Tourists stranded at Machu Picchu amid Peru protests

Tourists stranded at Machu Picchu amid Peru protests

Around 800 tourists are currently stuck at the Peruvian archaeological site of Machu Picchu, after political protest in the country cause train services to be suspended.

The political unrest, which started last week after president Castillo was ousted, has caused the sole, 70-mile train link between the city of Cusco and Machu Picchu’s nearest station, Aguas Calientes, to be halted.

Some of the stranded visitors are thought to be British citizens.

Local operator PeruRail released a statement on Tuesday (13 December) saying the rail link had been paused.

“We regret the inconvenience that these announcements generate for our passengers; however, they are due to situations beyond the control of our company and seek to prioritize the safety of passengers and workers,” it read.

Meanwhile, some tourists in the Aguas Calientes area told The Telegraph that they were stuck, with some hotels starting to ration out supplies.

“Our hotel informed us that they’re going to cut back on food supplies and offer just eggs and coffee until supplies come to town because the markets are running low,” one visitor, Diane Thao, told reporters.

“I’m with my kids. For me, it’s a problem,” Israeli tourist Gale Dut told the newspaper.

A Belgian tourist named Walter told reporters it was “not clear” how he would get back to Cusco to catch a flight back to the capital of Lima.

The Foreign Office confirmed that it is providing consular assistance to some holidaymakers currently in Peru.

On Wednesday, Peru’s new government declared a 30-day state of emergency, limiting freedom of movement in the country, and yesterday imposed overnight curfews on 15 provinces, including Cusco, for a period of five days.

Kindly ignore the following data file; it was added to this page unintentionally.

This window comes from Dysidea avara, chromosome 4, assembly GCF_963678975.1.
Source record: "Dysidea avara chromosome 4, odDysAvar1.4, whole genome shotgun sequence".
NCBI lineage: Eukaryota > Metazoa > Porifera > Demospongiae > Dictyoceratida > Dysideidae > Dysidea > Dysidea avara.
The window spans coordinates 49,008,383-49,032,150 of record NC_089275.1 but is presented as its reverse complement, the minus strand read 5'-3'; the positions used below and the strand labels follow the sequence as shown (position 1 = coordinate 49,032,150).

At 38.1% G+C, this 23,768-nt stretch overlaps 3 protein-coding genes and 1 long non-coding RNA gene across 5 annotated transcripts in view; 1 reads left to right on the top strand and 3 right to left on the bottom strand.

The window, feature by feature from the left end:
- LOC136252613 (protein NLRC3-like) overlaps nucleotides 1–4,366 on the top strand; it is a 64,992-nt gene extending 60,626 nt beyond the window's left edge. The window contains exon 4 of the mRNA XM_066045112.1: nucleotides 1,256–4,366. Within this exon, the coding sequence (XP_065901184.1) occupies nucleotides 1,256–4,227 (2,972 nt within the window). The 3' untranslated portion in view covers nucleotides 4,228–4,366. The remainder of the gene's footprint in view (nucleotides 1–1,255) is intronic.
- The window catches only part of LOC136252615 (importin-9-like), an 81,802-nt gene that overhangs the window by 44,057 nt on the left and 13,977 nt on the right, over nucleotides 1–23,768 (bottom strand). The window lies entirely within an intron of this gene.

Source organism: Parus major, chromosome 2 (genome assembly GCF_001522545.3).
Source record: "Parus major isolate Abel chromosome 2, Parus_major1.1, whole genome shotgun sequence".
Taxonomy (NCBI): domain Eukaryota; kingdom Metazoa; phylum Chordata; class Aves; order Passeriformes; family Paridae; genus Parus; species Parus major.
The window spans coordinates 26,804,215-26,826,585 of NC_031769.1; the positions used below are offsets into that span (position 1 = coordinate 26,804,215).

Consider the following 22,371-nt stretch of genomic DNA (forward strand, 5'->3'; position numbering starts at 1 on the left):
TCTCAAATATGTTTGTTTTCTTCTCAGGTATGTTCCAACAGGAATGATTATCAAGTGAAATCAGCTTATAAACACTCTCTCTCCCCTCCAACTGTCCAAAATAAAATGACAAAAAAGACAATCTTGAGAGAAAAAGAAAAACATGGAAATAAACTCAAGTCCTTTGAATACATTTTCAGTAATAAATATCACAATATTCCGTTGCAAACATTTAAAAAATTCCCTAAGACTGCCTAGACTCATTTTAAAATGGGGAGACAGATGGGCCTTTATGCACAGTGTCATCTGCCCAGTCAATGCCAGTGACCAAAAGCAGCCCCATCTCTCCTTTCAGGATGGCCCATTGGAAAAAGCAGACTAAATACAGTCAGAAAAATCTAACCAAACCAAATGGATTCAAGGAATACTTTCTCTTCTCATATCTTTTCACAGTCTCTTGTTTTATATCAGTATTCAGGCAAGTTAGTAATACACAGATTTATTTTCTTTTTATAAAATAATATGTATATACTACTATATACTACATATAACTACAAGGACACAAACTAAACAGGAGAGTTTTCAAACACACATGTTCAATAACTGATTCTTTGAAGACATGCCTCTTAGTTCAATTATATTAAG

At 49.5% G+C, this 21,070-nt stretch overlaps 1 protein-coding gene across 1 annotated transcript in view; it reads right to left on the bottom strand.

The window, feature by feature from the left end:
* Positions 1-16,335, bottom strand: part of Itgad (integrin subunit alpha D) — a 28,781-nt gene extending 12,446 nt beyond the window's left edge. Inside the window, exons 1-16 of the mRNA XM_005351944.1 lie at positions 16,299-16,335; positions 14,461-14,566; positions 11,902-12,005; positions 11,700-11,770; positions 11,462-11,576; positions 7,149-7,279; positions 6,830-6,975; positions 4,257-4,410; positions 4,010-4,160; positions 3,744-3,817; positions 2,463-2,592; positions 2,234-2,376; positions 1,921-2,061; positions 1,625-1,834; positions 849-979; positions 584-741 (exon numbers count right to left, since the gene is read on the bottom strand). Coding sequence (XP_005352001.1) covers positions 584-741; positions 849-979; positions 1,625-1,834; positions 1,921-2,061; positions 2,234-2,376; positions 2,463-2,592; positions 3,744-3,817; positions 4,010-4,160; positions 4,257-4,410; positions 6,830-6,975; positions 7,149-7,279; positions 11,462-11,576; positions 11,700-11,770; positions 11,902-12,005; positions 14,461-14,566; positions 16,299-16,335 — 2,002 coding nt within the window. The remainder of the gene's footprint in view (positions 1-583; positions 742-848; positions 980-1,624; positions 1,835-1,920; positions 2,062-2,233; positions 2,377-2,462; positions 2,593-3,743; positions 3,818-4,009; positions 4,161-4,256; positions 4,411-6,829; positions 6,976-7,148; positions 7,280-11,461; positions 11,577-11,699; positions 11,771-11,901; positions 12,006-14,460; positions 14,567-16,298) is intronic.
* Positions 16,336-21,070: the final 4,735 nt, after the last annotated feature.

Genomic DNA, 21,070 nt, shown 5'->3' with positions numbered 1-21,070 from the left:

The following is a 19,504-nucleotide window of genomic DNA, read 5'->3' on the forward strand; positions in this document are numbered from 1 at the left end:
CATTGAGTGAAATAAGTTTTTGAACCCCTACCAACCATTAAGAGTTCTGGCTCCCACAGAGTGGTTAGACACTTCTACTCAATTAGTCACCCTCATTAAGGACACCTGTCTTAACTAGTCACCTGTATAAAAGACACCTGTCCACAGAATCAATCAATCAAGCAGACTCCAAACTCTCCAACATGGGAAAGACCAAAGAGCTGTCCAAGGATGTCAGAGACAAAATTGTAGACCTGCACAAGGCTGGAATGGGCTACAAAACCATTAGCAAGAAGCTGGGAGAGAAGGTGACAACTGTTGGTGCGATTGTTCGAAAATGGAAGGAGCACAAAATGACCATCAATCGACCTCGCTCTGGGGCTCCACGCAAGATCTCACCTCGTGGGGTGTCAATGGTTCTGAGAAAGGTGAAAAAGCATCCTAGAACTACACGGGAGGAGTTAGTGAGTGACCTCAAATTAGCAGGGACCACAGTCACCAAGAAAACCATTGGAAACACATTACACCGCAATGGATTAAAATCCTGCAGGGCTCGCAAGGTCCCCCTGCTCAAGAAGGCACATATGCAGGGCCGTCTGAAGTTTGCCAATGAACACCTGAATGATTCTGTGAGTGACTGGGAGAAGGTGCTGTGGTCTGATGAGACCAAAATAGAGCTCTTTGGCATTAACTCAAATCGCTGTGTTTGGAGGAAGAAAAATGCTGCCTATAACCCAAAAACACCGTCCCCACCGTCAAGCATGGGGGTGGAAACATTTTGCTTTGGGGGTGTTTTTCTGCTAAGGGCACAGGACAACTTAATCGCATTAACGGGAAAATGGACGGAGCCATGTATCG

Adventure tour operator Intrepid confirmed it has cancelled all tours to Peru until 7 January 2023.

“Intrepid Travel has cancelled all its trips in Peru until 7 January 2023 due to the ongoing political instability and protests in the country,” it said in a statement.

“This decision was made with the safety and security of customers and tour leaders in mind, as there have been instances of violent protests as well as widespread disruption to services.

“Intrepid operates trips in a number of destinations in Peru, including Machu Picchu and the Inca Trail, which are both currently closed.

“The company is supporting all customers who are currently in Peru to travel onwards to their next destination as soon as possible.”

It said customers who are due to travel in the coming days have been advised of the cancellation and have been offered the option of either a full refund or credit to use towards future travel.

A spokesperson for South America specialist Journey Latin America told The Independent: “Following Peru’s recent protests caused by the ousting of former President Pedro Castillo, Journey Latin America is in touch with all their clients who are due to travel to Peru imminently and can confirm that we have no passengers at Machu Picchu.

“We hope that the five-day curfew imposed in eight provinces including Cusco today will settle the situation and enable transport services, of which some have been temporarily suspended, to resume as normal.

“The situation in Peru is fast evolving and we are closely monitoring developments as well as the FCDO’s advice.”

Machu Picchu, an ancient Incan citadel reached by a rigorous trekking route, is served by trains from the Peruvian city of Cusco. Once at Aguas Calientes, visitors can choose to take a bus or hike up to the popular site.

The Independent has approached the Foreign Office and Peru Tourism for further comment.